As promised in our last Opteron "Interlagos" review, we have been taking the time to deepen our understanding of AMD's newest Interlagos server platform and the "Bulldozer" architecture. Server reviewing remains a complex undertaking: some of the benchmarks take hours to set up and run, and power management policies, I/O subsystems and configuration settings can completely alter the outcome of a benchmark. That sounds very obvious right? It is not in practice.

Let me give you an example how subtle server benchmarking can be. One of the benchmarks missing in the original review was the MS SQL server benchmark, and for a reason. We did some extensive scaling benchmarks and our gut feeling told us that some of the results were a bit off the mark. So we kept the benchmark out of the original review until we pinpointed the problem.

Just a few days ago, we found out that a tiny bit of time-outs (1%, caused mostly by a data provider time out setting) can boost the results by about 20% erroneously as the actual workload is decreased. So our MS SQL server benchmark was not as accurate as we thought it was. Luckily we have solved all problems, and the benchmark is now more accurate than ever. You can expect to see the MS SQL server benchmarks on different server platforms and an in depth analysis in a forthcoming article.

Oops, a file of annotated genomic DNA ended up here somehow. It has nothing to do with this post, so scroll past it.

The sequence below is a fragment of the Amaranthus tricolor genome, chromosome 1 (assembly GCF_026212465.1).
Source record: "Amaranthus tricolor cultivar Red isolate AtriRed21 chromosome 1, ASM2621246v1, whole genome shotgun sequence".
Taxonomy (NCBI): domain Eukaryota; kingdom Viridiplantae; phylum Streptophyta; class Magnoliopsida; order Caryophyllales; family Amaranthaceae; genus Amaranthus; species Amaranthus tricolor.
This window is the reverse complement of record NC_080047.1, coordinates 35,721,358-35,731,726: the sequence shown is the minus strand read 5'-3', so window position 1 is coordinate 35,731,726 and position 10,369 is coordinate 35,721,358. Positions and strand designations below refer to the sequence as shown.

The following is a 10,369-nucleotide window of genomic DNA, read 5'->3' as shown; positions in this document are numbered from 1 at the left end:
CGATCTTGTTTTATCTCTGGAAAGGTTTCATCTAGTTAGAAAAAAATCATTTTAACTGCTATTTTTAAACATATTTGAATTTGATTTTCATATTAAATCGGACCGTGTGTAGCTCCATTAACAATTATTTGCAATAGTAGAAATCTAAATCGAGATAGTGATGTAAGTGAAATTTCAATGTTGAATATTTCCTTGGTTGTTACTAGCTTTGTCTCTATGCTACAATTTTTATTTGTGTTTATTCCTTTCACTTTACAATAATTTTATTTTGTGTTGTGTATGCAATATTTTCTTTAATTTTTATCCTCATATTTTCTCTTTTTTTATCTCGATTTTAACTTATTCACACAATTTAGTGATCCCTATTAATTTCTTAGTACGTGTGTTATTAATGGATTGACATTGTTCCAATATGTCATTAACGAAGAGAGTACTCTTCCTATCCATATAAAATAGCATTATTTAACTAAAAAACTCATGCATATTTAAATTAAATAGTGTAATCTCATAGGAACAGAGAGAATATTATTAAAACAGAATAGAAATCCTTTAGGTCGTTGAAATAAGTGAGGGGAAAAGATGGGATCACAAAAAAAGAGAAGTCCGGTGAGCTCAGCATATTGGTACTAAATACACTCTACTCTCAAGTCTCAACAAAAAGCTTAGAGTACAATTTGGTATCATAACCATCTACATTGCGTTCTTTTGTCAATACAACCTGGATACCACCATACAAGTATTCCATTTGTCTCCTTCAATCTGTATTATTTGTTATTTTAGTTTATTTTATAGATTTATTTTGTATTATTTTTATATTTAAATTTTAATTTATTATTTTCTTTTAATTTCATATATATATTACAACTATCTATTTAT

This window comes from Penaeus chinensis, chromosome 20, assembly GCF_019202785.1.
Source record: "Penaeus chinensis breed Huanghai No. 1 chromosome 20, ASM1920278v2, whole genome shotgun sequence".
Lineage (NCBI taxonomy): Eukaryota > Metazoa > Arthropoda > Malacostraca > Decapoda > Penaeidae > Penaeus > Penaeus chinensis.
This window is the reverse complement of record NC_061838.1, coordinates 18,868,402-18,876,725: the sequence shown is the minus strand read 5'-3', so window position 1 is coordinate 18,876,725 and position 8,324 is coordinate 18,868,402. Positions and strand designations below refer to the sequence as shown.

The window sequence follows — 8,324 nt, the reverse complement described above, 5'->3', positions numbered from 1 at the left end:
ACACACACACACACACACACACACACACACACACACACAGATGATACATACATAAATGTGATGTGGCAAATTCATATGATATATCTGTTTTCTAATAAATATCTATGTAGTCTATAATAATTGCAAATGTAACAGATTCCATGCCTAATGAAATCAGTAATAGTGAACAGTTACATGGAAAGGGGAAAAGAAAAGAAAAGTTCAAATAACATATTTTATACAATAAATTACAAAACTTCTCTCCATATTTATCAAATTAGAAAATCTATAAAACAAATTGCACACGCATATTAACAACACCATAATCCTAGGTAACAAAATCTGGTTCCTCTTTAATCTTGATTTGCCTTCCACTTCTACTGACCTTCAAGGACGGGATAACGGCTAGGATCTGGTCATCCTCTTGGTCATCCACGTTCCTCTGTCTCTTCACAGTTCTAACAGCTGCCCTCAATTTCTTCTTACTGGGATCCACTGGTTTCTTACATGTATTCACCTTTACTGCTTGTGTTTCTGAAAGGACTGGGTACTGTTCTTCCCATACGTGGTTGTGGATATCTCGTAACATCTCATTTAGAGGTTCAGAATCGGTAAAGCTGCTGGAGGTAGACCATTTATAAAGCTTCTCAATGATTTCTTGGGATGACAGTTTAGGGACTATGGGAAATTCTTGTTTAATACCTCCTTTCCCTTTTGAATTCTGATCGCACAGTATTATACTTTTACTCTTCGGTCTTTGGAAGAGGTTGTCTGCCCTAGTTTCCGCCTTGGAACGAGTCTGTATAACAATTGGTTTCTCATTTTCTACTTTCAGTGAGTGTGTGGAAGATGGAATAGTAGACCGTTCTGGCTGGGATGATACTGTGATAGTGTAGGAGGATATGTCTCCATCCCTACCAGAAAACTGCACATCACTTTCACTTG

While solving the MS SQL Server benchmark issues required a lot of testing, analysis and debate with Dieter, the lead developer of our stress testing tool vApus, we missed a more obvious tweak that could have improved our blender benchmarking. Luckily, we still have a community that is willing to give us valuable feedback. Greg Wereszko point out that our Blender benchmark cuts the render job up into only 64 tiles (X=8, Y=8). The result is that near the end of the test several cores are inactive, especially on the Interlagos Opteron (32 cores/threads).

So we increased the number of tiles beyond 8x8, to check if this improves performance on our 32 and 24 thread machines, and it did. (Quick note: the Blender benchmark on Windows is one of the worst benchmarks for the Opteron Interlagos, so see this as "worst case" performance point.)

Blender 2.6.0

Instead of trailing behind the Opteron 6174, the Opteron "Interlagos" 6276 manages to perform a tiny bit better than its older sibling when we use 256 (16x16) tiles. The Opteron 6276 improves performance by 24%, the Xeon X5650 and Opteron 6174 by 19%. 

Using more tiles, all CPUs are able to show their top performance. It also shows the rather "fragile performance profile" of the new Opteron. Many users are going to use standard settings and will never bother with this kind of tuning. As a result they are not going to use the full potential of the new Opteron. The Xeon's higher single-threaded performance makes it less vulnerable to less optimal software settings.